Options Education

TIME DECAY BASICS
Whenyou buy a call, you pay a premium for the right, but not theobligation, to buy a particular stock at a particular price, known asthe strike price. When you buy a put, you pay a premium for the right,but not the obligation, to sell the stock at the strike price.

TIME DECAY FIGURE 1
In Figure 1, we show an example of some call and put option premiums on Reuters. Inour example, the stock price is \$45 per share and the three strikeprices are \$40, \$45 and \$50.

Looking at the calls, notice that the \$40strike call has a total premium of \$5.75. It has \$5.00 worth oftangible or exercise value. (That is if you exercise it, you can buythe stock at \$40 and immediately sell it at \$45). This call is said tobe in-the-money. This option also has \$0.75 worth of time premium.(This is the part of the option premium that is not tangible value.)

The\$45 strike call has a total premium of \$2.25. It is said to beat-the-money. It is has no tangible value, but with the stock equal tothe strike price, it has a time premium of \$2.25. In fact, this is thehighest time premium of all the strikes. The \$50 strike call has notangible value. It is said to be out-of-the-money, since you would notwant to exercise it. It has a lower time premium of \$0.65.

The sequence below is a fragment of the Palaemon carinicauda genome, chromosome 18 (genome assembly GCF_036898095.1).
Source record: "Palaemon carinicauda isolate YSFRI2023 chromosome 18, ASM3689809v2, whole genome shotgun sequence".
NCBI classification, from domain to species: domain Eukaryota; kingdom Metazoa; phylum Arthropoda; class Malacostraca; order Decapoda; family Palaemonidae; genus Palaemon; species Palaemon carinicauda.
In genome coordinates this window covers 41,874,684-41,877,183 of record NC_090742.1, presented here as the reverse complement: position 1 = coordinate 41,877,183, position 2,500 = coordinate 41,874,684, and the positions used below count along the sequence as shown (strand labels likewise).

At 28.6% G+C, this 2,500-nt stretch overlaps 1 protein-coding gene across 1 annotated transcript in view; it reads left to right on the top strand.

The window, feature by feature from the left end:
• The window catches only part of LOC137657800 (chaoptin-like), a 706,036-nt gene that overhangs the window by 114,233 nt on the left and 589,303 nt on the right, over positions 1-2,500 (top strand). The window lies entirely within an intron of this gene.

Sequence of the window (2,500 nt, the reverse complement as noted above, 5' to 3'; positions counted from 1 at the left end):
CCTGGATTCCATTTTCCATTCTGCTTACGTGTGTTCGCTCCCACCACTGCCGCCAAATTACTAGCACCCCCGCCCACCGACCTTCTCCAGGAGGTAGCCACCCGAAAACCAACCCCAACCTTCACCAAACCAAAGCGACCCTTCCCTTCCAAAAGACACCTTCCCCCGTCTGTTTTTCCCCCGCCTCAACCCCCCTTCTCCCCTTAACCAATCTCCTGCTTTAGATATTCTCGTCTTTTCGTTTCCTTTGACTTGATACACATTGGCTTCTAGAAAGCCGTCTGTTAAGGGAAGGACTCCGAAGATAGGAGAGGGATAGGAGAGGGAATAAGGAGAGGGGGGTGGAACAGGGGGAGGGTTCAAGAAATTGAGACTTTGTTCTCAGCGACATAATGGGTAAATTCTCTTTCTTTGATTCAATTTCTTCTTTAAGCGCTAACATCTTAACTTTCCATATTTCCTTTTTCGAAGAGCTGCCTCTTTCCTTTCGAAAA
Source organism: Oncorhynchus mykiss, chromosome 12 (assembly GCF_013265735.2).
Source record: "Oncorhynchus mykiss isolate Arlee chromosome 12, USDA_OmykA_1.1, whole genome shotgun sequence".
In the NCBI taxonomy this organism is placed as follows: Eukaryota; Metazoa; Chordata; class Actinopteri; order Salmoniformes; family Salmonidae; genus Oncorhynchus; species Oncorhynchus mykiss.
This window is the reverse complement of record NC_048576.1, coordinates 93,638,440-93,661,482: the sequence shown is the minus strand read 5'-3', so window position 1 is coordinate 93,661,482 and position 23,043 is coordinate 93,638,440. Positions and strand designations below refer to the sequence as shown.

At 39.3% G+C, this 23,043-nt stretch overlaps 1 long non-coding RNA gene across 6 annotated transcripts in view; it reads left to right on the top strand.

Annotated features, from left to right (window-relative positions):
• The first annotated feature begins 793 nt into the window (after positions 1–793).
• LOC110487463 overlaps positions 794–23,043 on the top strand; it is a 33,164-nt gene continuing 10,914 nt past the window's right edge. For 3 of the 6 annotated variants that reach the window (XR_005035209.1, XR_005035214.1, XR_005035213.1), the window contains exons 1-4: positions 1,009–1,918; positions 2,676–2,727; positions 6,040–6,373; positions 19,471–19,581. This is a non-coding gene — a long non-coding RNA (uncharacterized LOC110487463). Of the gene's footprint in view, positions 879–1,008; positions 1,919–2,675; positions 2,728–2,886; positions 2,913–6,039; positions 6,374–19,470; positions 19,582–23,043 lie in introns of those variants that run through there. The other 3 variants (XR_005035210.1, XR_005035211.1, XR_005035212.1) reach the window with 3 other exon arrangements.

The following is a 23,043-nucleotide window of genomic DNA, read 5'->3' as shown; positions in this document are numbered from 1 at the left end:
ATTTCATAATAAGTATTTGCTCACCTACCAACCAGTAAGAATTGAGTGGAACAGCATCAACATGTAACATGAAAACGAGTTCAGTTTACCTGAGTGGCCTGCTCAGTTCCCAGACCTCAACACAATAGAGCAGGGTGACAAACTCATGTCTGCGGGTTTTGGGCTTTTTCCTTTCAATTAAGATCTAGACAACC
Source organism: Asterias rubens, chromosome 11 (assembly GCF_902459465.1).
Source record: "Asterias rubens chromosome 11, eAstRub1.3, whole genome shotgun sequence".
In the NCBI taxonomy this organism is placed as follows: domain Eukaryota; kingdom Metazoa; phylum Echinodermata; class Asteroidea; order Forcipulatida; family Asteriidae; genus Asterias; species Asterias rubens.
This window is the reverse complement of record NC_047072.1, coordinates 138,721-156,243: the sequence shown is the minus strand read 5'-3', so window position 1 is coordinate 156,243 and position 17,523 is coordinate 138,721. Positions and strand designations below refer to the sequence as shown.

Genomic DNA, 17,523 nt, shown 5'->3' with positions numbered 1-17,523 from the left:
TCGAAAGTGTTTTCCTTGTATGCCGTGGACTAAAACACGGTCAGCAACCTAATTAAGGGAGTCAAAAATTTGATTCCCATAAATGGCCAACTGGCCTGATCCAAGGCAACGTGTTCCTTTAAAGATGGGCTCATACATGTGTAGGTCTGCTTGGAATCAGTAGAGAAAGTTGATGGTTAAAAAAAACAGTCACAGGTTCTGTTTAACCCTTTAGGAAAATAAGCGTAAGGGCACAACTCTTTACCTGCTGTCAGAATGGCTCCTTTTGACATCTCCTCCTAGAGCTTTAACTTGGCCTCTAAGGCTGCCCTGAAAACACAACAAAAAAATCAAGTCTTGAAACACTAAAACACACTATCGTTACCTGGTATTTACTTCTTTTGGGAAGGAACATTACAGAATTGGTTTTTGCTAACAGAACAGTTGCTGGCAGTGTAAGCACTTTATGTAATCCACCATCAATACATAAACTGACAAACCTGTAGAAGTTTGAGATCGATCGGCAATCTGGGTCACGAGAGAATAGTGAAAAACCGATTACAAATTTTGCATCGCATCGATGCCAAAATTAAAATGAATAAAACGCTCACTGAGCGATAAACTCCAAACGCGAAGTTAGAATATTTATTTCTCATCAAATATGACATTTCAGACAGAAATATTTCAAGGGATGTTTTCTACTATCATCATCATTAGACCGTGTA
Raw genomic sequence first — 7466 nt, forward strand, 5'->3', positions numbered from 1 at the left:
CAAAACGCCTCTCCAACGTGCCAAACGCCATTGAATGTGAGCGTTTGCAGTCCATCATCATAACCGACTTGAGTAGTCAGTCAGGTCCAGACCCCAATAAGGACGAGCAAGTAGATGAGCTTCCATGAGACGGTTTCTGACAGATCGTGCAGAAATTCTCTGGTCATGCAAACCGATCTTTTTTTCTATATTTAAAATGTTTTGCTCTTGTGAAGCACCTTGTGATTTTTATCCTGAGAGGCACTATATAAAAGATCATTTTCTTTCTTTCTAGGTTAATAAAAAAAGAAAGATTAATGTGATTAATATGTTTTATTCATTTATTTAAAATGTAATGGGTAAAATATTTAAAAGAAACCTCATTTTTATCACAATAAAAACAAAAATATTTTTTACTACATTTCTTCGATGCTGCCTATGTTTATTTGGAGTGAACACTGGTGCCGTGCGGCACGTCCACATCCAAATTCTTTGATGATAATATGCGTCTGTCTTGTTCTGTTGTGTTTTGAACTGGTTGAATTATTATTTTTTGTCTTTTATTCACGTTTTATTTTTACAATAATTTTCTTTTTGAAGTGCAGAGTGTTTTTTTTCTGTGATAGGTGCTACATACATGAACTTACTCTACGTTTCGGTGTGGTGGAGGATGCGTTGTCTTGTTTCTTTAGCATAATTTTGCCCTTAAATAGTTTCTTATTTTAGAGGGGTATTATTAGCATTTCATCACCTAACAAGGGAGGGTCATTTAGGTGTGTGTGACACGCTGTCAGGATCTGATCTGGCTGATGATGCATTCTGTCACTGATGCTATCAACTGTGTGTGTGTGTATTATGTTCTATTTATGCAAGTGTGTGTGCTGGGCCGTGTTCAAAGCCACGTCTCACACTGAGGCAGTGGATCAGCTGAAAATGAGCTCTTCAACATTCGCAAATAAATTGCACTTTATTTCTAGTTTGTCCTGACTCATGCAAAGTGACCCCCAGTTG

Lookingat the puts, we see similar patterns. The in-the-money \$50 strike puthas a total premium of \$5.65, of which \$5.00 is tangible value (sinceyou can buy the stock at \$45 and exercise your right to sell it at \$50)and \$0.65 is time value. The at-the-money \$45 strike put has thehighest time premium of \$2.25, while the out-of-the-money \$40 strikeput has no tangible value, and a time premium of \$0.75.

...To Be Continued In "Part Two: Options As Insurance"

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Lawrence D. Cavanagh is Editor (and Senior Analyst) of The Value Line Daily Options Survey. The Value Line Daily Options Survey offers evaluations and rankings on virtually the entire universe of regularly listed equity and ETF options, using the Value Line common stock ranks and proprietary volatility forecasting methodology. Before joining Value Line in 1991, Mr. Cavanagh was an options strategist for Capital Market Technologies (subsidiary of Elders Finance), helping design long-term synthetic foreign currency and gold option hedges. Before that, he was Director of Foreign Currency Options for the Chicago Board Options Exchange. Other work experience includes Dean Witter Reynolds (VP, Senior Currency Analyst), European American Bank (Director of Currency Forecasting) and the Federal Reserve Bank of New York (Assistant Economist).

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